Let’s look at some of the most pressing concerns for managing an ostomy condition as a woman. There are certain health issues, germane to females, that require specific consideration such as menstruation, pregnancy, and menopause. This article won’t replace the advice of your physician but can give you a bird’s-eye-view of what to expect when managing a stoma in light of those factors.
One of the first questions we hear from new female ostomy patients is “How will ostomy affect my period, and what can I do to manage adverse symptoms?” First, yes, you will still have a period, all other things being equal, but it may cease temporarily following the surgery. It’s common for women to miss a period, but things typically return to normal after four to six weeks. This, of course, varies from one woman to the next.
What can you do to mitigate the potentially painful mix of menstruation symptoms and post-ostomy recovery? There’s no silver bullet remedy, but it’s possible to lessen the severity with a few good habits. This includes getting plenty of rest, drinking enough water and herbal teas for hydration, trying gentle stretching exercises, and the occasional warm bath to relax.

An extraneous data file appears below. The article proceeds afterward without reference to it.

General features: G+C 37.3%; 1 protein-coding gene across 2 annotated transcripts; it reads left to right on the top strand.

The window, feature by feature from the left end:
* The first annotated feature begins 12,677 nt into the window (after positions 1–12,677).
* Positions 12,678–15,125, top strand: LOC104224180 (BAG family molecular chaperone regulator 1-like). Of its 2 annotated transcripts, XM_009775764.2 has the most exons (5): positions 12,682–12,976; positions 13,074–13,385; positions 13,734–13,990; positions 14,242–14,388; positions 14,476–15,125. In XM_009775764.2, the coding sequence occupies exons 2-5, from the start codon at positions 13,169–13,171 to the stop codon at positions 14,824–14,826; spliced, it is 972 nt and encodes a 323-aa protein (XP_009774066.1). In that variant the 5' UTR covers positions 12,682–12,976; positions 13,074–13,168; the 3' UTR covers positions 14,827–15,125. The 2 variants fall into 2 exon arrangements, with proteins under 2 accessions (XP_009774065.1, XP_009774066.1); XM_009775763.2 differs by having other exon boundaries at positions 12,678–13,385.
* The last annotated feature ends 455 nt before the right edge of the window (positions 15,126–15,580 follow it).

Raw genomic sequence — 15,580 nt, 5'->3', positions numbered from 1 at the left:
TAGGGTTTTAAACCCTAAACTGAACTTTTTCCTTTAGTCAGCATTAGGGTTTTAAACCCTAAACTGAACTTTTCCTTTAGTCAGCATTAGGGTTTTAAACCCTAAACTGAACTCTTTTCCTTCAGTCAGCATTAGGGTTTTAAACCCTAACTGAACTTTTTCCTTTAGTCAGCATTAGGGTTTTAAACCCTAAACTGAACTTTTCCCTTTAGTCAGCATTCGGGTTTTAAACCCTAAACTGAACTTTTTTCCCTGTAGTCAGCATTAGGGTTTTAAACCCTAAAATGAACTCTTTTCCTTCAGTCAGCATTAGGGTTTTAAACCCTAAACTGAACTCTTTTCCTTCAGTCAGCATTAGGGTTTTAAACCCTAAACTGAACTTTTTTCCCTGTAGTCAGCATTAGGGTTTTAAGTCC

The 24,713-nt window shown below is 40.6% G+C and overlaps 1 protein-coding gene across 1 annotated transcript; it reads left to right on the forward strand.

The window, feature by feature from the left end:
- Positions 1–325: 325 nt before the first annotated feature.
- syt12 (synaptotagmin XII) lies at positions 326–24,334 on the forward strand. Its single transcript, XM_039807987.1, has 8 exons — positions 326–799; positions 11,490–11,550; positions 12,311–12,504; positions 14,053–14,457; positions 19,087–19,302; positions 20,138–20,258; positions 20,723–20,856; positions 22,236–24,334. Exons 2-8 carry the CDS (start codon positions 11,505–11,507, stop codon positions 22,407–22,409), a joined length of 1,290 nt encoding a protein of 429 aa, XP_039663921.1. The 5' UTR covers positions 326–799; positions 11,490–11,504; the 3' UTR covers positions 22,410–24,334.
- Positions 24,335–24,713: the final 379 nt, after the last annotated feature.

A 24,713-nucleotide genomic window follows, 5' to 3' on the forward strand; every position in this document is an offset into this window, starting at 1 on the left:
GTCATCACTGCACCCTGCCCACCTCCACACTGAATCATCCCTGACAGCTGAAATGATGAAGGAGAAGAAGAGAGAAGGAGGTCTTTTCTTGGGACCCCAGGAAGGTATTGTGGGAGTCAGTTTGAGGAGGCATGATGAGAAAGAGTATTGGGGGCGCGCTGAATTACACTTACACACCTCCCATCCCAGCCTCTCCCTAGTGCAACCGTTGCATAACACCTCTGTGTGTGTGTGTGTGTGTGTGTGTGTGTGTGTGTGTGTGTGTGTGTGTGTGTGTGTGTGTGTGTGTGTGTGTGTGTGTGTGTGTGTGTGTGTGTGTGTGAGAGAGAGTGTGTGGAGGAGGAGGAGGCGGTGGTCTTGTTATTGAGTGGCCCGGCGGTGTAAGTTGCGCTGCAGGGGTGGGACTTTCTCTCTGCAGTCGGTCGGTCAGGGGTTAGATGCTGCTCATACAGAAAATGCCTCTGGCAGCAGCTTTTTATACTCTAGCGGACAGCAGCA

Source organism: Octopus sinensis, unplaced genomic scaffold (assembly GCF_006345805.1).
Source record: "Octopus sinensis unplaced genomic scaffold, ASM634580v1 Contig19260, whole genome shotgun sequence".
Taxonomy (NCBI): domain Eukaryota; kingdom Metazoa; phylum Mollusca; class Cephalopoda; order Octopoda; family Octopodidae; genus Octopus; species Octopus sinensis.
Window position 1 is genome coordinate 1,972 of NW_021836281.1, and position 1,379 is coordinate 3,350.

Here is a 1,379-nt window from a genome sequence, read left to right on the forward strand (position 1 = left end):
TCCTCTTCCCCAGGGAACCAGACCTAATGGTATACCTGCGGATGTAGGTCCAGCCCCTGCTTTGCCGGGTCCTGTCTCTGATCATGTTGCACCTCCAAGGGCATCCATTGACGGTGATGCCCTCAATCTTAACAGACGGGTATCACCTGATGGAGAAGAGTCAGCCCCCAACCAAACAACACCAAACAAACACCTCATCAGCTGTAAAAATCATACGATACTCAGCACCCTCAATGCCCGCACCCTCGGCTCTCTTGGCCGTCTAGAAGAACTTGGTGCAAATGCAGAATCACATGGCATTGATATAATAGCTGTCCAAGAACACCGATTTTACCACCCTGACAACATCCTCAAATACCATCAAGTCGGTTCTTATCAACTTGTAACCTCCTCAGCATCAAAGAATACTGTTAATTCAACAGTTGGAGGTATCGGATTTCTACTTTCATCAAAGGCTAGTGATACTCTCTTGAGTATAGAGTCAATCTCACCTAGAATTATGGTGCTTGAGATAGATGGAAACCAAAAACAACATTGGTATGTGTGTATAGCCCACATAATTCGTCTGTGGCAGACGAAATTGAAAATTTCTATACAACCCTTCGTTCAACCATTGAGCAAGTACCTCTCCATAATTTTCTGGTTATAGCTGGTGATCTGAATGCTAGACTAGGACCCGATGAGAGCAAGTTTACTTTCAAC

Ostomy patients can still become pregnant, however, some patients may have a tougher time depending on the results of the surgery, and whether it affected the reproductive organs.
What does pregnancy entail for your stoma? Pregnancy will, perhaps not surprisingly, increase the height and diameter of the stoma. Often at around the second trimester, you may need to switch the wafers you use for securing your ostomy pouches. We’re more than happy to help you select a different size or application method to accommodate the pregnancy changes.
Finally, in terms of delivery itself, you’ll need to work with your doctor/midwife over whether to expect a natural birth, and how to plan for contingencies.
Menopausal women often experience changes in hormone levels that can affect bowel movements and skin conditions, which are important issues for any ostomy patient. Such a drop in estrogen levels may cause food to pass through your digestive system quicker, thus increasing the frequency for emptying ostomy pouches. Be extra careful with skin conditions around your stoma when entering menopause. If you experience any new redness or irritation, you may need to try different pouches, but only do so after consulting a professional.
These are the primary concerns specific to female ostomates. You can always reach out to our team at Fortis Medical Products for further advice on handling pouches and other ostomy supplies regarding these crucial topics. Contact us anytime to learn more at 855-550-2600.